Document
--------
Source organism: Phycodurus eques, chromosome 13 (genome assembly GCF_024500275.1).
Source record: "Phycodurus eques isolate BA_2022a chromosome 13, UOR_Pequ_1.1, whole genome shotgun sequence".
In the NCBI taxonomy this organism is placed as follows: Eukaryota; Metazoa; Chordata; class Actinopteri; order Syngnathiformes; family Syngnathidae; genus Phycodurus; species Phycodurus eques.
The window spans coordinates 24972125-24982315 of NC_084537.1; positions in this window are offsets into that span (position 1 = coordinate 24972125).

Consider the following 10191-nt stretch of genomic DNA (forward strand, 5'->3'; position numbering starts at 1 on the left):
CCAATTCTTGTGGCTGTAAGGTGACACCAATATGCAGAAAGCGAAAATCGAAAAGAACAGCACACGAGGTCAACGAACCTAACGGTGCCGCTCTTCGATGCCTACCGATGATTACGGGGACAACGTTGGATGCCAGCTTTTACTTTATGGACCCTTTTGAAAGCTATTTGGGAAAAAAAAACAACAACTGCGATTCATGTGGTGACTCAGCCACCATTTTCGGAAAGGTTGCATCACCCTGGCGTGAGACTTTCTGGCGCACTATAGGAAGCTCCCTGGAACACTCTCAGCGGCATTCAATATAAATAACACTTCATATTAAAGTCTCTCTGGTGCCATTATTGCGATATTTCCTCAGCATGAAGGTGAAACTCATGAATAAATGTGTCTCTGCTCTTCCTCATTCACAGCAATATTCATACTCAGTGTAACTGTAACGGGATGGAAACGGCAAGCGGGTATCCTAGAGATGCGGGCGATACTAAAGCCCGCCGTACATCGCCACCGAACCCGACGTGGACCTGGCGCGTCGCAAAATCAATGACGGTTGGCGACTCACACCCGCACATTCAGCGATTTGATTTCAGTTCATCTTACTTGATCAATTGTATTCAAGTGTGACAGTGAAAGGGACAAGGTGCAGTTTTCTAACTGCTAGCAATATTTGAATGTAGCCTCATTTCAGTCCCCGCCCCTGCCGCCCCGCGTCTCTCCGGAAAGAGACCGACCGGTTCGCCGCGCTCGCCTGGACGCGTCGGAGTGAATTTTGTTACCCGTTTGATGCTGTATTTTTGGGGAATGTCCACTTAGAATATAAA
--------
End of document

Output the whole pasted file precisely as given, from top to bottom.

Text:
Source organism: Phycodurus eques, chromosome 13 (genome assembly GCF_024500275.1).
Source record: "Phycodurus eques isolate BA_2022a chromosome 13, UOR_Pequ_1.1, whole genome shotgun sequence".
In the NCBI taxonomy this organism is placed as follows: Eukaryota; Metazoa; Chordata; class Actinopteri; order Syngnathiformes; family Syngnathidae; genus Phycodurus; species Phycodurus eques.
The window spans coordinates 24972125-24982315 of NC_084537.1; positions in this window are offsets into that span (position 1 = coordinate 24972125).

Consider the following 10191-nt stretch of genomic DNA (forward strand, 5'->3'; position numbering starts at 1 on the left):
CCAATTCTTGTGGCTGTAAGGTGACACCAATATGCAGAAAGCGAAAATCGAAAAGAACAGCACACGAGGTCAACGAACCTAACGGTGCCGCTCTTCGATGCCTACCGATGATTACGGGGACAACGTTGGATGCCAGCTTTTACTTTATGGACCCTTTTGAAAGCTATTTGGGAAAAAAAAACAACAACTGCGATTCATGTGGTGACTCAGCCACCATTTTCGGAAAGGTTGCATCACCCTGGCGTGAGACTTTCTGGCGCACTATAGGAAGCTCCCTGGAACACTCTCAGCGGCATTCAATATAAATAACACTTCATATTAAAGTCTCTCTGGTGCCATTATTGCGATATTTCCTCAGCATGAAGGTGAAACTCATGAATAAATGTGTCTCTGCTCTTCCTCATTCACAGCAATATTCATACTCAGTGTAACTGTAACGGGATGGAAACGGCAAGCGGGTATCCTAGAGATGCGGGCGATACTAAAGCCCGCCGTACATCGCCACCGAACCCGACGTGGACCTGGCGCGTCGCAAAATCAATGACGGTTGGCGACTCACACCCGCACATTCAGCGATTTGATTTCAGTTCATCTTACTTGATCAATTGTATTCAAGTGTGACAGTGAAAGGGACAAGGTGCAGTTTTCTAACTGCTAGCAATATTTGAATGTAGCCTCATTTCAGTCCCCGCCCCTGCCGCCCCGCGTCTCTCCGGAAAGAGACCGACCGGTTCGCCGCGCTCGCCTGGACGCGTCGGAGTGAATTTTGTTACCCGTTTGATGCTGTATTTTTGGGGAATGTCCACTTAGAATATAAA